Desire seldom is reality, Poor Oscar, rarely free, To fulfil all his fantasy, Is two, not one, nor three.
Harry Rogers, Frog House, Deptford, 25th May 2017.
They say our institutions aren’t racist, Special report says it’s no longer there. It’s like Black Lives Matter does not matter. MSM headlines gaslight all of us, Whole country sees script writ large in whitewash, On giant white boards, neath white fluffy clouds, White people focus in on being black, Asian, and minority ethnic groups. White, skew whiff, feelgood, statistics rain down, Spaffed from Whitehall windows by white PM, Whose biased screeds, scrawled not unconsciously, Point us to the essence of the matter. In mirrors, clarity identified, We can see our problem is being white.
Harry Rogers, in the Red Bedroom, Good Friday 2021.
The sun shines in Newcastle Emlyn. I set up Bill’s wheelchair on the pavement outside the Plaid Cymru office in the disused shop at the top end of town. This is the weekly meeting of the anti war group Bro Emlyn For Peace and Justice. I don’t know how I started taking Bill to the meetings. As his independent living personal assistant I must have told him about the group during one of our frequent political discussions as I drove him around the countryside of Dyfed. He is opposed to Tony Blair’s decision to support George W Bush in the invasion of Iraq, as am I. When he asked to come along to meetings I said I’d take him.
” There is a BEPJ meeting this Friday at 7.30pm!” I’d said.
“Great, pick me up at 7 then.” and here we are.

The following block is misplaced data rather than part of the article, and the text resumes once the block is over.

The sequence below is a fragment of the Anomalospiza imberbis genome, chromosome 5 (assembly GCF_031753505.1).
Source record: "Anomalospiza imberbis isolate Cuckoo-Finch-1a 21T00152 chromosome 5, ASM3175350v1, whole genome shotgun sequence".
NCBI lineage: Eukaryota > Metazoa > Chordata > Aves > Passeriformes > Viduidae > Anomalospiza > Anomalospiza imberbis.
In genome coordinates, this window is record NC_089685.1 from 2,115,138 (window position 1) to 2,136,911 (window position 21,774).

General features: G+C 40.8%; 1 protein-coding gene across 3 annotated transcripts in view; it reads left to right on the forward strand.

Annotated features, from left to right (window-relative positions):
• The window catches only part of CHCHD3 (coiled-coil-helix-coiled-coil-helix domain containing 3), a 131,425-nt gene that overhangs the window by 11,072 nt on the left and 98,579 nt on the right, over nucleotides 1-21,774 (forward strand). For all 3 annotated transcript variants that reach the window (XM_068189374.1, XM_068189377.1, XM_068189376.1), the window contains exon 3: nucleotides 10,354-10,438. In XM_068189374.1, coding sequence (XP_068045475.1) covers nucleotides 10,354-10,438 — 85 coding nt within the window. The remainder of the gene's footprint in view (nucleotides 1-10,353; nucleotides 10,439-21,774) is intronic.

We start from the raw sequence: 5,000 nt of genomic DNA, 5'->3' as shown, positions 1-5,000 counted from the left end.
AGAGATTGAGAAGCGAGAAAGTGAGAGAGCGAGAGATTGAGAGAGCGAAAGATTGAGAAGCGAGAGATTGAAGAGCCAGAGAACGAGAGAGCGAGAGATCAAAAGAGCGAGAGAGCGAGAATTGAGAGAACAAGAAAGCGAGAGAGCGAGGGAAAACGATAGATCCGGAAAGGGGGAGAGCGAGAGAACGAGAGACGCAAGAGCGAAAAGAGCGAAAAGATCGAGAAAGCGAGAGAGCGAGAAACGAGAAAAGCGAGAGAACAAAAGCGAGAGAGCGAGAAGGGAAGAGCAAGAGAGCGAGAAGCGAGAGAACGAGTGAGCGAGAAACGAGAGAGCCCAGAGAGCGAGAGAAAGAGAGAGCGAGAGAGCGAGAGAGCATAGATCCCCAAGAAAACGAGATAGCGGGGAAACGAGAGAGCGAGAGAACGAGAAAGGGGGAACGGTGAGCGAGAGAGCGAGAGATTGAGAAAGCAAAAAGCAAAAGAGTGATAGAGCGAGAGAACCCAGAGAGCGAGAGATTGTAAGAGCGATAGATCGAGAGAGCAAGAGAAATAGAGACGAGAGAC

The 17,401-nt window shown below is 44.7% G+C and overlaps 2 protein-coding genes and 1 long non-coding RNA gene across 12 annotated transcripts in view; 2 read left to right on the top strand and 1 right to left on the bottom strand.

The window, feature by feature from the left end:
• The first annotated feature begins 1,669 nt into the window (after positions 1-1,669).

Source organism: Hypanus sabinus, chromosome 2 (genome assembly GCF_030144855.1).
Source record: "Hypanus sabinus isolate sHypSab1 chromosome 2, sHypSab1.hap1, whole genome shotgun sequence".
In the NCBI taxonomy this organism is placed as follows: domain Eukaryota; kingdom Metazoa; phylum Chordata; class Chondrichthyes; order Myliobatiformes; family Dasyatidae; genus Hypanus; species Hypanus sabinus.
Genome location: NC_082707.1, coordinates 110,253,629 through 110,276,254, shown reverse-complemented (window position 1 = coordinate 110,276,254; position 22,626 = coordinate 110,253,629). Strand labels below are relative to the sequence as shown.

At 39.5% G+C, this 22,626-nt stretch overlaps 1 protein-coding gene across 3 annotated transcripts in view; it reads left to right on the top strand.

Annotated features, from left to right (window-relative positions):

As Bill manoeuvres himself into his chair the Plaid full timer turns up with the key and opens the front door for us. I move Bill to a spot with his back to the shop windows because, even though he still has some vision left, his diabetes makes direct daylight uncomfortable for him. I set out fifteen stacking chairs in a circle and sit down waiting for other group members to arrive. The office had once been a confectionery shop but it has been stripped back to bare walls and floorboards and is in need of a lick of paint and a good sweep out. The local Plaid Cymru MP holds his monthly constituency meetings here and during election times it’s a campaign office but most of the time nothing happens there aside from our meetings. The Americans and British are well into Shock and Awe and cluster bombs fall all over Iraq. A significant percentage of these are not exploding as they hit the ground. Children and adults get maimed and killed when they move these mini bombs. The situation is, in my view, obscene. Bill and I had discussed this situation the day before as we sat on the beach at Llansteffan and I had decided that I would suggest that BEPJ might carry out some direct action in Carmarthen to highlight the plight of everyday people in Baghdad. At seven thirty 18 of us sit in a circle reporting back on what had happened the previous week. Robert, Graham, Louis, David, Hippo, Gilly, and Celia ran the weekly stall in Newcastle Emlyn handing out leaflets and getting signatures on the Campaign Against The Arms Trade petition against the manufacture of cluster bombs. Jeremy had set up the new website. Maggie is rehearsing a show about the whole situation in the middle east to be performed in St Dogmaels. David is building the new free peace and justice library with books donated by many of the 120 members on our mailing list. I have set up a new course on Peace Studies with Carmarthenshire Adult Education services. We are a busy group of activists with many successful meetings and events under our belt.